P2P has led to a recent renewal of interest in decentralized systems and a number of scalable applications being deployed on the Internet. Although the underlying Internet itself is the largest decentralized computer system in the world, most systems have employed a completely centralized topology in the 1990s through the massive growth of the Web as discussed in Chapter 6. With the emergence of P2P in early 2000, there has been a shift into employing the use of radically decentralized architectures, such as Gnutella . In practice, however, extreme architectural choices in either direction are seldom the way to build a usable system. Most current P2P file-sharing software, for example, use a hybrid of the two approaches.
In this chapter, we look at the ways in which peers are organized within ad hoc, pervasive, multi-hop networks by providing an overview of two common scalable approaches often referred to broadly as structured and unstructured P2P networks. Structured networks adopt a somewhat hierarchical approach by creating a structured overlay across the network and dividing content across the distributed network by using hash functions. An unstructured approach, however, adapts dynamically by adding caching centres (super peers) across the network in an ad hoc fashion. Both approaches have been shown to scale to large numbers of participants and both have somewhat equal popularity at the time of writing. Although the specifics of the various approaches within these categories are out of scope for this chapter, we do provide here a high-level overview of the basics of each approach and discuss their similarities and differences.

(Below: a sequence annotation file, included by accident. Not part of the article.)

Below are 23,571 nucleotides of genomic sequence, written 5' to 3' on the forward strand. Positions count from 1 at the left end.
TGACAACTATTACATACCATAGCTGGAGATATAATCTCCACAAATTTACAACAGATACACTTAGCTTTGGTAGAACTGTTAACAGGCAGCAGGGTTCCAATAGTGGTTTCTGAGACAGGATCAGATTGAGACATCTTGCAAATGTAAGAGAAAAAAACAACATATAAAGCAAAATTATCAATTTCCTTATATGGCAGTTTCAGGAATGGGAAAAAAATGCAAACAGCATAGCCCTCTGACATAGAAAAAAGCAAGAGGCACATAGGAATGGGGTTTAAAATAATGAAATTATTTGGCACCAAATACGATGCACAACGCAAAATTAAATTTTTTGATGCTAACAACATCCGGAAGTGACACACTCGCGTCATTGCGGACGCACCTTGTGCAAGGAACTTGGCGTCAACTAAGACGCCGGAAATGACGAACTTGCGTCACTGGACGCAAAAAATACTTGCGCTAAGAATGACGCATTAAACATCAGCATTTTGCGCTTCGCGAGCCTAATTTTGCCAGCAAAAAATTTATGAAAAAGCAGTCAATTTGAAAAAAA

KeywordsOverlay Network Distribute Hash Table Query Message Super Peer Rendezvous Node
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